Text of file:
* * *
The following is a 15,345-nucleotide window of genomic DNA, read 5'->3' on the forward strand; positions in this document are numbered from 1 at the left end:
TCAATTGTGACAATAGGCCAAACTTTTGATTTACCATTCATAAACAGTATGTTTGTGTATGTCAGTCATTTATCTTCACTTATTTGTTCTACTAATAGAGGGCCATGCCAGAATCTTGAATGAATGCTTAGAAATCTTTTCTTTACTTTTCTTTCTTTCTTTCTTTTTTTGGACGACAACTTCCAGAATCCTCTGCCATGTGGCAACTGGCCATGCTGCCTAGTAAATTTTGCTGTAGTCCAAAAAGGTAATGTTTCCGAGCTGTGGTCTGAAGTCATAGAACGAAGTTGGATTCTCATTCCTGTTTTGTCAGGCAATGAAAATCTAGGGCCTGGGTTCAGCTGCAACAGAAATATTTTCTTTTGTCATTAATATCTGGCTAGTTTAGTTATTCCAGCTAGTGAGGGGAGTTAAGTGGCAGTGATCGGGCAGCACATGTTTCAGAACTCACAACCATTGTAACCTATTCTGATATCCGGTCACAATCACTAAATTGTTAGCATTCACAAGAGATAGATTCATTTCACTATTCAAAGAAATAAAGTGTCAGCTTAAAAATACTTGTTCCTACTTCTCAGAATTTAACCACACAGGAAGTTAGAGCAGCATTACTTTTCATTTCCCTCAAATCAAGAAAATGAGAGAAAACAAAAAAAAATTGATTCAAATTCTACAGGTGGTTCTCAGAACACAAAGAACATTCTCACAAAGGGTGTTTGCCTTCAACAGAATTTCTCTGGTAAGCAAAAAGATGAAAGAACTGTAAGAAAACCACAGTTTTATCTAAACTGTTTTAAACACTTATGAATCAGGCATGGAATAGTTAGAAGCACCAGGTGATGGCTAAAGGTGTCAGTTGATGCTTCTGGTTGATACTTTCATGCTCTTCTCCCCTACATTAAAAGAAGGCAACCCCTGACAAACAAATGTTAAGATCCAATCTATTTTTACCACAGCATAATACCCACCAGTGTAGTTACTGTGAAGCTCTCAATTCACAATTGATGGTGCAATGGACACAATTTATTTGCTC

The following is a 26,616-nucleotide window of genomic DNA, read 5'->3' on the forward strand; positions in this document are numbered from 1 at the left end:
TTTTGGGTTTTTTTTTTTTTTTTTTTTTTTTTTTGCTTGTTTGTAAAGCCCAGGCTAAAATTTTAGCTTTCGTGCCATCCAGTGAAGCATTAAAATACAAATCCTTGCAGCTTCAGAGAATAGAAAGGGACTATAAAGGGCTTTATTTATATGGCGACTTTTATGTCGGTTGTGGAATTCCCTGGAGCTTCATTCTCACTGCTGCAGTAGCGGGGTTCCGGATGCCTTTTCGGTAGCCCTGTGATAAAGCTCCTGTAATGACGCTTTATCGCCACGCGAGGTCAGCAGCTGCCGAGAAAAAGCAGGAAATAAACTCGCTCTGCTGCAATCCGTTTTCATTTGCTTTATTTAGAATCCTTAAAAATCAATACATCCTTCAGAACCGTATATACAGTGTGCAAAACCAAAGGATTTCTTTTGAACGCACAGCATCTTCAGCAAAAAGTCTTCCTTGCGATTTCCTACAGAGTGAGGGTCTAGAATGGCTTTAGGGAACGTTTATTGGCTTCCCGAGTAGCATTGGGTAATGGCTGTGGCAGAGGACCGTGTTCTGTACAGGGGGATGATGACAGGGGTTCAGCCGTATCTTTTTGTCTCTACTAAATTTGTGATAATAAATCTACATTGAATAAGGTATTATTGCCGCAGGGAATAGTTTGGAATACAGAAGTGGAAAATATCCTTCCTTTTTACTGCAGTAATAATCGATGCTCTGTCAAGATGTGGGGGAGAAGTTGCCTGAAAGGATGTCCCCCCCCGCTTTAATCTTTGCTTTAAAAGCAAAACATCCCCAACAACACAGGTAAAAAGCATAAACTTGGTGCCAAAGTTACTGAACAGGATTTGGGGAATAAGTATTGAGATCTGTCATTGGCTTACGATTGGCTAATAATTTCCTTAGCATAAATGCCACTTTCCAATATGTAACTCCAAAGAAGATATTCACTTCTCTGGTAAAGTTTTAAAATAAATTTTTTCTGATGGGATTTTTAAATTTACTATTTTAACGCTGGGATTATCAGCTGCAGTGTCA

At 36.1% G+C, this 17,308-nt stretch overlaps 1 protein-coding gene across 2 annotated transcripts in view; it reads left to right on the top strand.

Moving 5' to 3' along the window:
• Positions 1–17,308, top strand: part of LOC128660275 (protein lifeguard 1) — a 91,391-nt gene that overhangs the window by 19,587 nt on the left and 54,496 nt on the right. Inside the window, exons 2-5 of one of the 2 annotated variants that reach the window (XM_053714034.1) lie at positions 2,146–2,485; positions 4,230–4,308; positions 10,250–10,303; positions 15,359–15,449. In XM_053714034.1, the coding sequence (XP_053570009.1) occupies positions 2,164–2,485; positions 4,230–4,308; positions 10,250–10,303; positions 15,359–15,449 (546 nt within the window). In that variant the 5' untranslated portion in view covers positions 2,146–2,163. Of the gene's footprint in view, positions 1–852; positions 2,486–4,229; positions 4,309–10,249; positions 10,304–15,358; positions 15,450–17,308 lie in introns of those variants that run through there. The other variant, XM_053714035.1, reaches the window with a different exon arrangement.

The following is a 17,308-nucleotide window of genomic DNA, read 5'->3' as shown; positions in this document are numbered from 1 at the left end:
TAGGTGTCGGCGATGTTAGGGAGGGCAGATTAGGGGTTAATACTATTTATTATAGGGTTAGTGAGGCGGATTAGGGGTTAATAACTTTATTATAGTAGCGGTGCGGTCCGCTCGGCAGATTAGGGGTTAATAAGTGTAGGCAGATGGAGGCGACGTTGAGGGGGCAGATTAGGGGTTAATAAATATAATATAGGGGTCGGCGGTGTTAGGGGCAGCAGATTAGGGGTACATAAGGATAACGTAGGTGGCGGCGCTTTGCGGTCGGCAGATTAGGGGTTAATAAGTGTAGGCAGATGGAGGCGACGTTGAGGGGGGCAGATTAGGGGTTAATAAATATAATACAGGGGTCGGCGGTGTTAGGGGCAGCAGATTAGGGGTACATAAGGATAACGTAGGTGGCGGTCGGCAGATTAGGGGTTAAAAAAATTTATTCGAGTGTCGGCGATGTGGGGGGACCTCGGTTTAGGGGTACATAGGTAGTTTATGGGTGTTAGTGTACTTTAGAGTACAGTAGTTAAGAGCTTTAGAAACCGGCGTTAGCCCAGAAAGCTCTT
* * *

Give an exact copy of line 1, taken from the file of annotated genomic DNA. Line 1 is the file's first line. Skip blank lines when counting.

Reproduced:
The following is a 15,345-nucleotide window of genomic DNA, read 5'->3' on the forward strand; positions in this document are numbered from 1 at the left end: